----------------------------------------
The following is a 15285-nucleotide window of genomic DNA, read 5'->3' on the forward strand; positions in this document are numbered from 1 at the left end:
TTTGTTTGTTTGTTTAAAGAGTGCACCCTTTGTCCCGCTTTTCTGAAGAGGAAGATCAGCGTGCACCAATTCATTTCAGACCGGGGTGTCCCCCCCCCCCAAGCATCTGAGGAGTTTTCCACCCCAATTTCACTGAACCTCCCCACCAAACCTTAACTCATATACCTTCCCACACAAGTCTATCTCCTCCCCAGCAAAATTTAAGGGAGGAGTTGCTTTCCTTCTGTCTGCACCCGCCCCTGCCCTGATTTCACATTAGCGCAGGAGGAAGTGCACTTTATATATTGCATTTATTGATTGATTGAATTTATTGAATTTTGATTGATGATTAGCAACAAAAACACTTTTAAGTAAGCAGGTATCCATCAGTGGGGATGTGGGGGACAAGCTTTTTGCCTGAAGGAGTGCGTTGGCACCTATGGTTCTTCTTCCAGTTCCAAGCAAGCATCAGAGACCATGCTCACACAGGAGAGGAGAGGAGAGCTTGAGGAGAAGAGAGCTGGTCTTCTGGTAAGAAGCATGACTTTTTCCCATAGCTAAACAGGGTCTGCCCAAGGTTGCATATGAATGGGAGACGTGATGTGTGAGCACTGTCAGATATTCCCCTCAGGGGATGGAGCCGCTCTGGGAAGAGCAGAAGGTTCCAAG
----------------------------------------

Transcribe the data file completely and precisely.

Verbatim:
The following is a 15285-nucleotide window of genomic DNA, read 5'->3' on the forward strand; positions in this document are numbered from 1 at the left end:
TTTGTTTGTTTGTTTAAAGAGTGCACCCTTTGTCCCGCTTTTCTGAAGAGGAAGATCAGCGTGCACCAATTCATTTCAGACCGGGGTGTCCCCCCCCCCCAAGCATCTGAGGAGTTTTCCACCCCAATTTCACTGAACCTCCCCACCAAACCTTAACTCATATACCTTCCCACACAAGTCTATCTCCTCCCCAGCAAAATTTAAGGGAGGAGTTGCTTTCCTTCTGTCTGCACCCGCCCCTGCCCTGATTTCACATTAGCGCAGGAGGAAGTGCACTTTATATATTGCATTTATTGATTGATTGAATTTATTGAATTTTGATTGATGATTAGCAACAAAAACACTTTTAAGTAAGCAGGTATCCATCAGTGGGGATGTGGGGGACAAGCTTTTTGCCTGAAGGAGTGCGTTGGCACCTATGGTTCTTCTTCCAGTTCCAAGCAAGCATCAGAGACCATGCTCACACAGGAGAGGAGAGGAGAGCTTGAGGAGAAGAGAGCTGGTCTTCTGGTAAGAAGCATGACTTTTTCCCATAGCTAAACAGGGTCTGCCCAAGGTTGCATATGAATGGGAGACGTGATGTGTGAGCACTGTCAGATATTCCCCTCAGGGGATGGAGCCGCTCTGGGAAGAGCAGAAGGTTCCAAG